Open Source applications add one further benefit, not present in proprietary, closed source applications. Not only is the software customizable via APIs and preferences, but because source code itself is accessible, the actual application can be customized to fit the needs of a particular environment or continually refined over time.

A Practical Example
Plone is a well known Open Source application designed as a customizable content management system.

If we take a way-back tour of the website via, we can get a sense of the development history of the application. (Note that the wayback machine allows you to visit a website in a point in time based on the crawl history of The notes abstracted from the homepage over time (shown below) hint at a project that evolved from a set of skins for an underlying application server (zope) content framework, to a full fledged content management system, complete with its own domain specific customizations:

Jan 12 2002: (Skins) is the website for the Plone visual style and skins for the Zope CMF in general. More content will be added soon, we are finishing up the first real release of Plone at the moment.

Jan 26, 2002 (Framework)
Plone is a theme for the Content Management Framework aka CMF. CMF is an add-on for Zope. It's intended to make the out-of-the-box experience of the CMF as pleasurable and easy as possible.

May 23, 2003 (CMS)
This is the community site for Plone, a userfriendly and powerful Content Management System.

On this site you will find information regarding Plone - documentation, news, discussions and mailing lists - and you will also be able to download the latest release of Plone to try it out yourself.

Plone is built on top of the open source application server Zope and the accompanying Content Management Framework which has thousands of developers around the world.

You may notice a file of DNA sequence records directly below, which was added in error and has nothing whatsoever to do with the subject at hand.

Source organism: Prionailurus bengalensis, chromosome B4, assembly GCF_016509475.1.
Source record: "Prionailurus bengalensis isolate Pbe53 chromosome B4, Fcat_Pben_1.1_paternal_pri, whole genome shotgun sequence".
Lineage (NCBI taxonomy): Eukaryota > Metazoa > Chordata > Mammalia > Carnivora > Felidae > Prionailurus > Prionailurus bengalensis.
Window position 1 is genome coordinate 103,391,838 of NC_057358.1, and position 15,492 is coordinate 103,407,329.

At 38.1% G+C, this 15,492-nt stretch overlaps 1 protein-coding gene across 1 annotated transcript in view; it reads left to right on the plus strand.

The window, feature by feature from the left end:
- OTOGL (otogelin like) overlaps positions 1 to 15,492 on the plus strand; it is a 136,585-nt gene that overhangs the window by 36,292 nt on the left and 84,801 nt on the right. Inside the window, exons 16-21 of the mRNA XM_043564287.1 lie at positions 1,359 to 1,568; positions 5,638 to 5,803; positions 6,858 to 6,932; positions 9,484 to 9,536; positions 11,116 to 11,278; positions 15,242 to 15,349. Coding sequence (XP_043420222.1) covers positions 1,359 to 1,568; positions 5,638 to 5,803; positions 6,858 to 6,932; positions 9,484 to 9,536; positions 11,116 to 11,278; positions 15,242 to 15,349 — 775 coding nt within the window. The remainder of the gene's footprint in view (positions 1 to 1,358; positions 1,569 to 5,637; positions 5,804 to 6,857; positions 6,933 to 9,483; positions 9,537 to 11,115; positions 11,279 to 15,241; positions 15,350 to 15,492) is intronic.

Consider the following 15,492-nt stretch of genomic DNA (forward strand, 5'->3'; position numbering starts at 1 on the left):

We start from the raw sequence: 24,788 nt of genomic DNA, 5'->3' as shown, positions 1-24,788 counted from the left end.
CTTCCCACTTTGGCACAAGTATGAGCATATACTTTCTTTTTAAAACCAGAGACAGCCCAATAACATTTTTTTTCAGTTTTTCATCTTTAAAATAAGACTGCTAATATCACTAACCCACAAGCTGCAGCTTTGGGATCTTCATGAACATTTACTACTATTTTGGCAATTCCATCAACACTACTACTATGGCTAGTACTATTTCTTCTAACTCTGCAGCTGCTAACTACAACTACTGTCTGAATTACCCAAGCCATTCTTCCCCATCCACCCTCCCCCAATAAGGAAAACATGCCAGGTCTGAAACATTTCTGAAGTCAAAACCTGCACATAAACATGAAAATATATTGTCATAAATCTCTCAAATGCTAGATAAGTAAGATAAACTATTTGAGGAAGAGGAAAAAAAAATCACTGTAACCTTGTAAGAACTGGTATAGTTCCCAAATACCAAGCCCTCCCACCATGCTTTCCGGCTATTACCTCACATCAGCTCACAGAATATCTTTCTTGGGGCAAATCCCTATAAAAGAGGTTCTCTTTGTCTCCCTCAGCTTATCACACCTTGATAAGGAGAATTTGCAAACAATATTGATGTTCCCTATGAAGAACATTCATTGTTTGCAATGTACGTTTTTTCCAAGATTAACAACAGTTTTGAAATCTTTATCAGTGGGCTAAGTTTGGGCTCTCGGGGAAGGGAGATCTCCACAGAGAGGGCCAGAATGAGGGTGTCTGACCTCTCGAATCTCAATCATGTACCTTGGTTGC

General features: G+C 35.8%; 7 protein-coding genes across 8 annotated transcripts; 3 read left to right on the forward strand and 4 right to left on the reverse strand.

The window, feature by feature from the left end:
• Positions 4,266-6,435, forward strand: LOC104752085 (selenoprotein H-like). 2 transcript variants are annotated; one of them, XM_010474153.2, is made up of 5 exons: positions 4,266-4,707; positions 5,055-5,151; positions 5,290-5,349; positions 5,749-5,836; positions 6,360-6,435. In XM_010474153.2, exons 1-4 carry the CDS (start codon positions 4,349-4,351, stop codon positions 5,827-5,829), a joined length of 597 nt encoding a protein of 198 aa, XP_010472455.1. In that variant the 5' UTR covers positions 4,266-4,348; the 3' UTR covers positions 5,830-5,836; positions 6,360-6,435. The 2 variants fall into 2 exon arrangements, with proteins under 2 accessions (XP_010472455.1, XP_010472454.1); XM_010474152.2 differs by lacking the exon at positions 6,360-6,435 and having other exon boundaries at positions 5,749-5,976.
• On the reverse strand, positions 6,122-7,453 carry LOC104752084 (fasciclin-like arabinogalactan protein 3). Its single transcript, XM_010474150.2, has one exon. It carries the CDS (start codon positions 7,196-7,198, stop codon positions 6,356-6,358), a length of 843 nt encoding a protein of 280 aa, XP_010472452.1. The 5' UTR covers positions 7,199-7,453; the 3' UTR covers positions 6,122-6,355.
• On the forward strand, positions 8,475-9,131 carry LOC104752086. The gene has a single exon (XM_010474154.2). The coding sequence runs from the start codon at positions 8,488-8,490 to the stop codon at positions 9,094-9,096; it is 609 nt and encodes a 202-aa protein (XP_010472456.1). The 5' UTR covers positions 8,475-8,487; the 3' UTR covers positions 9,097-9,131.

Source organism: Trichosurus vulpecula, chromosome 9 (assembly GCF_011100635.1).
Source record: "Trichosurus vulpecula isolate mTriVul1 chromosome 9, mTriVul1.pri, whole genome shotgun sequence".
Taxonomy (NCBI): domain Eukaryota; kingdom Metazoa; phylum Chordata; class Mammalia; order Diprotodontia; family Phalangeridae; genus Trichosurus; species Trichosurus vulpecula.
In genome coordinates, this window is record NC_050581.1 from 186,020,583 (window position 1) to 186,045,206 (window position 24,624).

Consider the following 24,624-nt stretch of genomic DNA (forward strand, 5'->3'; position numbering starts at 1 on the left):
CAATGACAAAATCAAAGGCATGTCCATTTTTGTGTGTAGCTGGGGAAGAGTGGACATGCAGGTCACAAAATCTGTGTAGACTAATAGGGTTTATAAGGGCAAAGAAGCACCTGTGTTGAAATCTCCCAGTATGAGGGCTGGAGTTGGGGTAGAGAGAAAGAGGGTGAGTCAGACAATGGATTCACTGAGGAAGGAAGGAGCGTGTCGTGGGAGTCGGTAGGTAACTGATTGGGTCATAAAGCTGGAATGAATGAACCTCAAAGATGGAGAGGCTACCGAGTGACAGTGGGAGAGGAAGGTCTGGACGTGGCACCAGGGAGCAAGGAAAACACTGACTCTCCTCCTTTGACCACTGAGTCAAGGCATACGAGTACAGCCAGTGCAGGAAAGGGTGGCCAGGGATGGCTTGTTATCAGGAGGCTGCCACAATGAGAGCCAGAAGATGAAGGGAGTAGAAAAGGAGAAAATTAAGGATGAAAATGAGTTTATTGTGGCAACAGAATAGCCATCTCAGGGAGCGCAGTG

The web site you are looking at right now is built with Plone - in fact this is the way it looks like out-of-the box, with little to no customization. Plone is easily adapted to very different needs, and comes default with several professionally designed layouts that you can base your site on.

Plone is ideal as an intranet server, as a document publishing system and as a groupware tool for collaboration between separately located entities.

Nov 24, 2002 (The dominant Open Source CMS application)
[in addition to the content above, form May 23, 2003, the following additional text was added]

I won't do the complete rundown of all the "competing" open source content management frameworks. I'll cut to the chase: the winner is Plone. The package with the most tools, the most professionalism, the most traction, and above all, the most buzz. - Mike Sugarbaker, from the Open Source Content Management Conference 2002

April, 21, 2003 [demo site created]
Demo site created

June 9, 2003
The Plone Team has released Plone 1.0, and is currently working on the next release, see the roadmap for more information.

While the above historical outline lacks the details associated with specific requirements of each revision of Plone, the message is clear in its evolving target market and goals. What's interesting to note is that Plone started as a simple customization for an existing open source application, and then became a project in its own right. With a little effort, one could imagine graphing the set of all possible requirements at each revision and applying the Pareto principle to each revision.

If such an exercise was performed, I would imagine that the resulting product would be the Plone we have today and furthermore, that most good software development naturally follows the Pareto process.

I will also go one step further and conjecture that even with today's maturity of Plone, we are still only 80 percent done, and there is a lot of work left to do. The proof, however, is left as an exercise for the reader. For now, I will be customizing Plone for my own application. If all goes well, I'll share how it went in the next Link.

Bob Kaehms - Media Net Link